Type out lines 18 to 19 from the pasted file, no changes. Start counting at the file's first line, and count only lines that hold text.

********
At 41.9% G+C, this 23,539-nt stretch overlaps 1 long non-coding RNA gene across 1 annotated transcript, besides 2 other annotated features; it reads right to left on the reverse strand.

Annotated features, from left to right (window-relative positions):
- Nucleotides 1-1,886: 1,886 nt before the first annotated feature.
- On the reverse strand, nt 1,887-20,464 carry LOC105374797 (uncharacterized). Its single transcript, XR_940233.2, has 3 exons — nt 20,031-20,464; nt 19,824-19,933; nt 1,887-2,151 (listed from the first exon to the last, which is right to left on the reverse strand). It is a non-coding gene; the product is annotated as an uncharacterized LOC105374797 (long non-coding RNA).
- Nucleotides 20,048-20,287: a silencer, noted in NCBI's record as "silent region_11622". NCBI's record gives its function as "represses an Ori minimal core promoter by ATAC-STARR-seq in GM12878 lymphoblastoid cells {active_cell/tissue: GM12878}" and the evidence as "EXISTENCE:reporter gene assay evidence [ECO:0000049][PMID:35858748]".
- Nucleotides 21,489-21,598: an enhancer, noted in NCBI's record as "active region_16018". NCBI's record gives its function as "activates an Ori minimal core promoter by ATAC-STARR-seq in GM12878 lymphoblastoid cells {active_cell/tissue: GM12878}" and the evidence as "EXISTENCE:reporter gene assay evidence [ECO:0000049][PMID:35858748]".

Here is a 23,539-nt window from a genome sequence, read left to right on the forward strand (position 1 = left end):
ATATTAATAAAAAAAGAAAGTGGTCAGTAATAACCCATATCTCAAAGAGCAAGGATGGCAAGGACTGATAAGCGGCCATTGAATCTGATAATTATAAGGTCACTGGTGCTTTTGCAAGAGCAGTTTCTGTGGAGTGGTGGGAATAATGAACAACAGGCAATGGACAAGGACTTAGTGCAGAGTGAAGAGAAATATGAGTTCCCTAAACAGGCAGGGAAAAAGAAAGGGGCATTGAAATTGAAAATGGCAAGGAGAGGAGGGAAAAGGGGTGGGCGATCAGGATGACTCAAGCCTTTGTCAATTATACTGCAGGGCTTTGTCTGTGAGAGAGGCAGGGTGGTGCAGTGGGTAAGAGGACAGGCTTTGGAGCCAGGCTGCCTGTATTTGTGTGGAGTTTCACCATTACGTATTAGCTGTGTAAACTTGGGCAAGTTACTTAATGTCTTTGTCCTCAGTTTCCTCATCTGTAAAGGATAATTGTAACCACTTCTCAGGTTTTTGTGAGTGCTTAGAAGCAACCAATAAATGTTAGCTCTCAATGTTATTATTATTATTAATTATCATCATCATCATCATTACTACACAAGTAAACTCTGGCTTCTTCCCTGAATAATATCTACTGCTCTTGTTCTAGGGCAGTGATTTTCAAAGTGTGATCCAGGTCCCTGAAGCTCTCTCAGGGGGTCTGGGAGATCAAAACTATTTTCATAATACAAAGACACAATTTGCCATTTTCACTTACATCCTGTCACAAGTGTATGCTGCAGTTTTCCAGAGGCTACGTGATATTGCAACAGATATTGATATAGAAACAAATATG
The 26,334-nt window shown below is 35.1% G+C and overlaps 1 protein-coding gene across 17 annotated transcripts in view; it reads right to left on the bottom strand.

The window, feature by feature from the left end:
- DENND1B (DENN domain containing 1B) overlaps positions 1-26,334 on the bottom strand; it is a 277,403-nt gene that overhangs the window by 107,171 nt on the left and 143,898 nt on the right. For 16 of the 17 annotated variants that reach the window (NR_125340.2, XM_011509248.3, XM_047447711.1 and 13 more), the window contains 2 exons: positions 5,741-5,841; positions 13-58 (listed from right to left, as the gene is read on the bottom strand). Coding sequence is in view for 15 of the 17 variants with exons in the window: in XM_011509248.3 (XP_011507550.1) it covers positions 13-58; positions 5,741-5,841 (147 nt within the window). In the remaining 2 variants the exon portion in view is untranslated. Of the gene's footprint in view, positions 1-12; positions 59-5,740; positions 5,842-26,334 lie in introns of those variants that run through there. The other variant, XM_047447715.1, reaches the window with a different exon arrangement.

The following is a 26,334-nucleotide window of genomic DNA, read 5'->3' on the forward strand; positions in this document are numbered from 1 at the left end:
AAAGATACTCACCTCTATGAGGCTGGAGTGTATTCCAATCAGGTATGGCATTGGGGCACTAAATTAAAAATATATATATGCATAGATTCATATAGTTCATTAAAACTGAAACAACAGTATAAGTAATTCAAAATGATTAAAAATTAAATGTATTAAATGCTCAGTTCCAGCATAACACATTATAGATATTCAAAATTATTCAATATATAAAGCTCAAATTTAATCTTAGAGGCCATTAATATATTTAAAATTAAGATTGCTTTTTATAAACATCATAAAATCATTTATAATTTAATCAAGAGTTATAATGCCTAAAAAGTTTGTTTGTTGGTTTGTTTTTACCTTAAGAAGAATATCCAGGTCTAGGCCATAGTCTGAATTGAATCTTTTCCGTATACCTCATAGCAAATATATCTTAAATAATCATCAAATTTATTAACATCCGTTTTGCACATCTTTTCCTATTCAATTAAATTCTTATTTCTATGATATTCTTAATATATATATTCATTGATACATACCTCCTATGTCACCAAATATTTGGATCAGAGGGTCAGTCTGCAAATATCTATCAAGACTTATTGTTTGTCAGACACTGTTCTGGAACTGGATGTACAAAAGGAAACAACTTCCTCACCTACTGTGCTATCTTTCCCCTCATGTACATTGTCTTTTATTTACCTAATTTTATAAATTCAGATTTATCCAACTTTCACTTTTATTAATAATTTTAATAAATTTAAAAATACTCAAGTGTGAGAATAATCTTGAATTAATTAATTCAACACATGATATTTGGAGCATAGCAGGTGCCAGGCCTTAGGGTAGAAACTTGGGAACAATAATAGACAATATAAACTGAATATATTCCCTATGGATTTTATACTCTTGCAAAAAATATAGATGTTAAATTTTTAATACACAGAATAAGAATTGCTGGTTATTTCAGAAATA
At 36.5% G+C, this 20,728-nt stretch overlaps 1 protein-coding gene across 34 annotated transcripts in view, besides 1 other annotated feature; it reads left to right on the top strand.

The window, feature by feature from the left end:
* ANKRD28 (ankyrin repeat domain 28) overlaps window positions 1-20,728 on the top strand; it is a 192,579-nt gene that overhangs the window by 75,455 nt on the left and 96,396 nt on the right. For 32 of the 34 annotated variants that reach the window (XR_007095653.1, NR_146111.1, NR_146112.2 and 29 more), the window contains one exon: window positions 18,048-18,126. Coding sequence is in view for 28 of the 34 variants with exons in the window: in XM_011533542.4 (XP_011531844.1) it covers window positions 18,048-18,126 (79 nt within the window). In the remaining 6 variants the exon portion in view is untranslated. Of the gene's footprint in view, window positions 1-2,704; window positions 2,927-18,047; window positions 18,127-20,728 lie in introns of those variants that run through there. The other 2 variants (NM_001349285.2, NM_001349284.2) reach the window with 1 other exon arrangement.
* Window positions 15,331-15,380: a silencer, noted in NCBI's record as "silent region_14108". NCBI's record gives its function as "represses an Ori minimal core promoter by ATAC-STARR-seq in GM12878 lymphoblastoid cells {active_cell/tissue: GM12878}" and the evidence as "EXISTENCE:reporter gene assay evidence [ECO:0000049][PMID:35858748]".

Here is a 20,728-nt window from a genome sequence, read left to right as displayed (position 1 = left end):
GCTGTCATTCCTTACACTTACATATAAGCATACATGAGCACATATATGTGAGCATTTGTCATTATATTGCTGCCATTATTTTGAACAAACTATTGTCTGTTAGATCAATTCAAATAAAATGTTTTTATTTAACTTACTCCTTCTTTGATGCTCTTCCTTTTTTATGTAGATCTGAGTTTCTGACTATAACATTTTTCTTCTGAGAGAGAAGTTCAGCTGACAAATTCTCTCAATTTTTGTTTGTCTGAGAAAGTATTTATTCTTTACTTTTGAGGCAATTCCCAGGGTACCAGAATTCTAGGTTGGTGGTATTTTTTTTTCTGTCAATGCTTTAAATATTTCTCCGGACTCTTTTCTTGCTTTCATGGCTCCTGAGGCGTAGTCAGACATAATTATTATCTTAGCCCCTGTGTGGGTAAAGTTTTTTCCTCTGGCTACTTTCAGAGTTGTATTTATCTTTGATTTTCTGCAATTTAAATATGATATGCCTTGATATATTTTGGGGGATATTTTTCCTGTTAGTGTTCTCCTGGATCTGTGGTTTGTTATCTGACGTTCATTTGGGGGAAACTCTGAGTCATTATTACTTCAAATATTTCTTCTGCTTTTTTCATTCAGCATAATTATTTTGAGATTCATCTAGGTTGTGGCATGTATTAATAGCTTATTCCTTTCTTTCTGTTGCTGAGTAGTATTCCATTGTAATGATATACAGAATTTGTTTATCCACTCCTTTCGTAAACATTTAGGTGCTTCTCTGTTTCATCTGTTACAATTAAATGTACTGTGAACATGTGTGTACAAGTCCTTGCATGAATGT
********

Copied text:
Here is a 20,728-nt window from a genome sequence, read left to right as displayed (position 1 = left end):
GCTGTCATTCCTTACACTTACATATAAGCATACATGAGCACATATATGTGAGCATTTGTCATTATATTGCTGCCATTATTTTGAACAAACTATTGTCTGTTAGATCAATTCAAATAAAATGTTTTTATTTAACTTACTCCTTCTTTGATGCTCTTCCTTTTTTATGTAGATCTGAGTTTCTGACTATAACATTTTTCTTCTGAGAGAGAAGTTCAGCTGACAAATTCTCTCAATTTTTGTTTGTCTGAGAAAGTATTTATTCTTTACTTTTGAGGCAATTCCCAGGGTACCAGAATTCTAGGTTGGTGGTATTTTTTTTTCTGTCAATGCTTTAAATATTTCTCCGGACTCTTTTCTTGCTTTCATGGCTCCTGAGGCGTAGTCAGACATAATTATTATCTTAGCCCCTGTGTGGGTAAAGTTTTTTCCTCTGGCTACTTTCAGAGTTGTATTTATCTTTGATTTTCTGCAATTTAAATATGATATGCCTTGATATATTTTGGGGGATATTTTTCCTGTTAGTGTTCTCCTGGATCTGTGGTTTGTTATCTGACGTTCATTTGGGGGAAACTCTGAGTCATTATTACTTCAAATATTTCTTCTGCTTTTTTCATTCAGCATAATTATTTTGAGATTCATCTAGGTTGTGGCATGTATTAATAGCTTATTCCTTTCTTTCTGTTGCTGAGTAGTATTCCATTGTAATGATATACAGAATTTGTTTATCCACTCCTTTCGTAAACATTTAGGTGCTTCTCTGTTTCATCTGTTACAATTAAATGTACTGTGAACATGTGTGTACAAGTCCTTGCATGAATGT